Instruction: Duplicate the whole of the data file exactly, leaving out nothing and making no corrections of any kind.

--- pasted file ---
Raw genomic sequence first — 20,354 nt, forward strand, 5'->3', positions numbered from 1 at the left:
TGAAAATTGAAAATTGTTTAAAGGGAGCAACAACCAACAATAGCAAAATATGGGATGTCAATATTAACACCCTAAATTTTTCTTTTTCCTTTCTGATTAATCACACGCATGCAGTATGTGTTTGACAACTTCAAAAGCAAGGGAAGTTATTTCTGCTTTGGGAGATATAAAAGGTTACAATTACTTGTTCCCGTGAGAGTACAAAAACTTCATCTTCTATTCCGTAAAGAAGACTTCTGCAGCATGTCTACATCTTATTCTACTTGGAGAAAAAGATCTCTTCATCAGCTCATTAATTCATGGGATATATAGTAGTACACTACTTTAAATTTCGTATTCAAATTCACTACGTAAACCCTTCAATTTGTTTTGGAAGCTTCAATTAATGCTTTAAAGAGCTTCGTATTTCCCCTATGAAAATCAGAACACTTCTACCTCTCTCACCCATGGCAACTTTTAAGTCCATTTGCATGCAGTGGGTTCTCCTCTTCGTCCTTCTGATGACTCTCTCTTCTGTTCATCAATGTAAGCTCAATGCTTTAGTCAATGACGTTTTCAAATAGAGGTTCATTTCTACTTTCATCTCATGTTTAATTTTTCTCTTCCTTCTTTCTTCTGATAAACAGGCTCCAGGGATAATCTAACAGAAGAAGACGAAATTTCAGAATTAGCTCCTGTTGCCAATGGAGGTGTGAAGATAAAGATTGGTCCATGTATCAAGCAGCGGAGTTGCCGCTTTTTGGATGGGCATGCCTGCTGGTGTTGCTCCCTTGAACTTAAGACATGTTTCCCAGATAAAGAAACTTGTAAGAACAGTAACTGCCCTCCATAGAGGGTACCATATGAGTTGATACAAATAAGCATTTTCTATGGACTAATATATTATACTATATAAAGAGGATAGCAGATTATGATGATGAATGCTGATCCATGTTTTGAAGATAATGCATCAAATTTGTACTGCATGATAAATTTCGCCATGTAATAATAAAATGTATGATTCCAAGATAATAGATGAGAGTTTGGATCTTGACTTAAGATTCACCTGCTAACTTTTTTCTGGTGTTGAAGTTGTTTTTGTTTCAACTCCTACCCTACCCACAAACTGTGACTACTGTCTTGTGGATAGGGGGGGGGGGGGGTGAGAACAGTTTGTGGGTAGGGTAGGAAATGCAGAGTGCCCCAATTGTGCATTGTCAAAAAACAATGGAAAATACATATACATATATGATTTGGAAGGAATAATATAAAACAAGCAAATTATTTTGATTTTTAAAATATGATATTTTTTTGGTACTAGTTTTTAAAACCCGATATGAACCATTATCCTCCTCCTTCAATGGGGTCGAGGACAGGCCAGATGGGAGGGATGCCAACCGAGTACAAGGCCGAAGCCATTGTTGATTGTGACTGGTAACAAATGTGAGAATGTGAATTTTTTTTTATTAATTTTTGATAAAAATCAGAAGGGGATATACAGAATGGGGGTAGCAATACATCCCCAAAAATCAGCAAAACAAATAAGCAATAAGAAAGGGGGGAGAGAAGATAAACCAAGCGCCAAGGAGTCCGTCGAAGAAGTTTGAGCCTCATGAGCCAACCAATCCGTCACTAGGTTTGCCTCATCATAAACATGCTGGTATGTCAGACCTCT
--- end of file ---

Raw genomic sequence first — 20,354 nt, forward strand, 5'->3', positions numbered from 1 at the left:
TGAAAATTGAAAATTGTTTAAAGGGAGCAACAACCAACAATAGCAAAATATGGGATGTCAATATTAACACCCTAAATTTTTCTTTTTCCTTTCTGATTAATCACACGCATGCAGTATGTGTTTGACAACTTCAAAAGCAAGGGAAGTTATTTCTGCTTTGGGAGATATAAAAGGTTACAATTACTTGTTCCCGTGAGAGTACAAAAACTTCATCTTCTATTCCGTAAAGAAGACTTCTGCAGCATGTCTACATCTTATTCTACTTGGAGAAAAAGATCTCTTCATCAGCTCATTAATTCATGGGATATATAGTAGTACACTACTTTAAATTTCGTATTCAAATTCACTACGTAAACCCTTCAATTTGTTTTGGAAGCTTCAATTAATGCTTTAAAGAGCTTCGTATTTCCCCTATGAAAATCAGAACACTTCTACCTCTCTCACCCATGGCAACTTTTAAGTCCATTTGCATGCAGTGGGTTCTCCTCTTCGTCCTTCTGATGACTCTCTCTTCTGTTCATCAATGTAAGCTCAATGCTTTAGTCAATGACGTTTTCAAATAGAGGTTCATTTCTACTTTCATCTCATGTTTAATTTTTCTCTTCCTTCTTTCTTCTGATAAACAGGCTCCAGGGATAATCTAACAGAAGAAGACGAAATTTCAGAATTAGCTCCTGTTGCCAATGGAGGTGTGAAGATAAAGATTGGTCCATGTATCAAGCAGCGGAGTTGCCGCTTTTTGGATGGGCATGCCTGCTGGTGTTGCTCCCTTGAACTTAAGACATGTTTCCCAGATAAAGAAACTTGTAAGAACAGTAACTGCCCTCCATAGAGGGTACCATATGAGTTGATACAAATAAGCATTTTCTATGGACTAATATATTATACTATATAAAGAGGATAGCAGATTATGATGATGAATGCTGATCCATGTTTTGAAGATAATGCATCAAATTTGTACTGCATGATAAATTTCGCCATGTAATAATAAAATGTATGATTCCAAGATAATAGATGAGAGTTTGGATCTTGACTTAAGATTCACCTGCTAACTTTTTTCTGGTGTTGAAGTTGTTTTTGTTTCAACTCCTACCCTACCCACAAACTGTGACTACTGTCTTGTGGATAGGGGGGGGGGGGGGTGAGAACAGTTTGTGGGTAGGGTAGGAAATGCAGAGTGCCCCAATTGTGCATTGTCAAAAAACAATGGAAAATACATATACATATATGATTTGGAAGGAATAATATAAAACAAGCAAATTATTTTGATTTTTAAAATATGATATTTTTTTGGTACTAGTTTTTAAAACCCGATATGAACCATTATCCTCCTCCTTCAATGGGGTCGAGGACAGGCCAGATGGGAGGGATGCCAACCGAGTACAAGGCCGAAGCCATTGTTGATTGTGACTGGTAACAAATGTGAGAATGTGAATTTTTTTTTATTAATTTTTGATAAAAATCAGAAGGGGATATACAGAATGGGGGTAGCAATACATCCCCAAAAATCAGCAAAACAAATAAGCAATAAGAAAGGGGGGAGAGAAGATAAACCAAGCGCCAAGGAGTCCGTCGAAGAAGTTTGAGCCTCATGAGCCAACCAATCCGTCACTAGGTTTGCCTCATCATAAACATGCTGGTATGTCAGACCTCT